UF: Wouldn’t it be great if we all became nicer people, more kind to each other and more tolerant? But that is a pipedream. We are shaped by evolution to be aggressive as well as benign, to be selfish as well as altruistic. I personally find it a satisfying side effect of getting older that competitiveness declines, and that with it the related emotions, such as pride, envy, revenge, or triumph, seem to decline as well. Sadly, I see less sign that my propensity for discriminating ingroups and outgroups declines with age.
Forms of aggression and selfish behaviour are expressed differently in different cultures, and there are subtle expectations that women should be less aggressive. They are also suspected of feeling offended more easily. Women can work against these stereotypes, and in particular not being afraid of giving and taking criticism. Academic life involves a lot of critique and judgment. It is hard to take justified critique and easy to take it for unjustified aggression. The main danger in my view is to feel offended when we shouldn’t be. Above all, we should not get drawn into retaliation. Empirical studies show that retaliation leads to escalation.
Hence my advice would be that monitoring should be less zealous when registering aggressions, including micro-ones, and more zealous when gauging the appropriate reactions to aggressions. Any monitoring is best done in diverse groups. With different backgrounds we have different perspectives, and we can see each other’s flaws much better than we can see our own.
AB: What tips would you give for young investigators, irrespective of their own gender to better understand gender biases, and to make changes?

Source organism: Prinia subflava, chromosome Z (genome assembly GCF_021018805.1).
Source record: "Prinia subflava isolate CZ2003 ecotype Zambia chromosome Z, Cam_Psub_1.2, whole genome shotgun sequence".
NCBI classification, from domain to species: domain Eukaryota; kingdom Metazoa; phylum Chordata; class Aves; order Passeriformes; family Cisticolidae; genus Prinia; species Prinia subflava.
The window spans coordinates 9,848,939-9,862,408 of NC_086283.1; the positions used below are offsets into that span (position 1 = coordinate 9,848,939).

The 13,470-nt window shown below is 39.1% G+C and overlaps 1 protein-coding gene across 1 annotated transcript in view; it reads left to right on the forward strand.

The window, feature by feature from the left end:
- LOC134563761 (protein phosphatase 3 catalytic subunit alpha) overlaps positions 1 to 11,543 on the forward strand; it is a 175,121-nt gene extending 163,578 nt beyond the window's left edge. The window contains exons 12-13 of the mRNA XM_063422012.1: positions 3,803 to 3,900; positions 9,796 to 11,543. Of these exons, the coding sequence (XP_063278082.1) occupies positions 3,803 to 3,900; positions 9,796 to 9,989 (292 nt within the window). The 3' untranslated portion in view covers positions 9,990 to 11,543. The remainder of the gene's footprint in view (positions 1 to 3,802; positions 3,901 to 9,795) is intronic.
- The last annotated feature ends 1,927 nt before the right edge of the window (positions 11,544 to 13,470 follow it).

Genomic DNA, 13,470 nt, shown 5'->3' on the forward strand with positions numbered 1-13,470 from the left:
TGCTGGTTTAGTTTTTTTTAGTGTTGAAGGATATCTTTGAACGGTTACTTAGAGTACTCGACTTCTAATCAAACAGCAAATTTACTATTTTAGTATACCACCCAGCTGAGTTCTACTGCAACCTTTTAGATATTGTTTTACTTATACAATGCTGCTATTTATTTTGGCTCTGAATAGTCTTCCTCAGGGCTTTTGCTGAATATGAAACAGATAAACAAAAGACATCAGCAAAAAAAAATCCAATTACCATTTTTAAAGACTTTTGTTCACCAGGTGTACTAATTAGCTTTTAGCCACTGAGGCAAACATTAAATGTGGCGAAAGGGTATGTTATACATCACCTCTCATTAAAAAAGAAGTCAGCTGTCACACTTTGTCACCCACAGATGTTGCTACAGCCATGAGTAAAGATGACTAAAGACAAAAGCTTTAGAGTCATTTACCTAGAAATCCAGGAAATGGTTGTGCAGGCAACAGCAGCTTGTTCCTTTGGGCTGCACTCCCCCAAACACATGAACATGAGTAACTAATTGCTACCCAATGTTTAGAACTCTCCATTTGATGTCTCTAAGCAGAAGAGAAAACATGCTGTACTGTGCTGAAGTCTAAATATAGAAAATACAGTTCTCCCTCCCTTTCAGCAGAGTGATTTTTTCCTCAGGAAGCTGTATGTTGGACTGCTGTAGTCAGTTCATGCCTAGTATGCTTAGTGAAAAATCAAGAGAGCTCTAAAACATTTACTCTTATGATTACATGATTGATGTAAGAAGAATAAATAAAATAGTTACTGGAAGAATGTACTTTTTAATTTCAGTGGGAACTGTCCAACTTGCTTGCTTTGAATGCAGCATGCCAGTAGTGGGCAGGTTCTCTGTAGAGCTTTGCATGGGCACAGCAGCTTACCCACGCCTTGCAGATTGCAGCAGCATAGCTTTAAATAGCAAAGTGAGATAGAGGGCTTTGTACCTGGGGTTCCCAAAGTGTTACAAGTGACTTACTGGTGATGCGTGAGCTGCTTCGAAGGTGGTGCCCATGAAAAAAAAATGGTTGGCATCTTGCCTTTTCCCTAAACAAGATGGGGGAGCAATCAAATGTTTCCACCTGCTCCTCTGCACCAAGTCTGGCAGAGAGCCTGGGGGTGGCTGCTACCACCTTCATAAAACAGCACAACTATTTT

UF: My main tip is to discuss and to argue freely any differences of opinion about whether some things are more suitable for men or for women. Take the opposite view and try the argument from the other side. Arguments are a good thing for scientists. We need diversity or else we can easily get stuck in a dead end.
I tend to think that complementarity of social roles and fairness to all should be celebrated over a relentless quest for equality. We are all different! Research needs different types of people, different skills, different outlooks and collaboration as well as competition. There are conflicts, and research tells us that transgressions need to be punished, or else cooperation collapses. But punishment is a dangerous thing. The danger is retaliation and escalation. So what to do? Rules of politeness have been set up for good reason and I recommend anyone to value them and not throw them aside as old fashioned. My advice goes further: try to be more than polite and try to be kind and forgiving! Of course, there will always be people who will do something that has rightly offended you or disadvantaged you in some way. But remember others may experience the same from you, even if you feel that you never gave cause for offence. Our self-bias makes this so.
AB: Are there any specific gender biases that earlier were advantageous for women, that are now gone?
UF: I can’t think of any.
AB: Thank you Uta for taking the time to provide such insight into the various topics. I really look forward to seeing you at OHBM 2019 in Rome!
Note: AB is also a member of the OHBM Diversity and Gender Committee.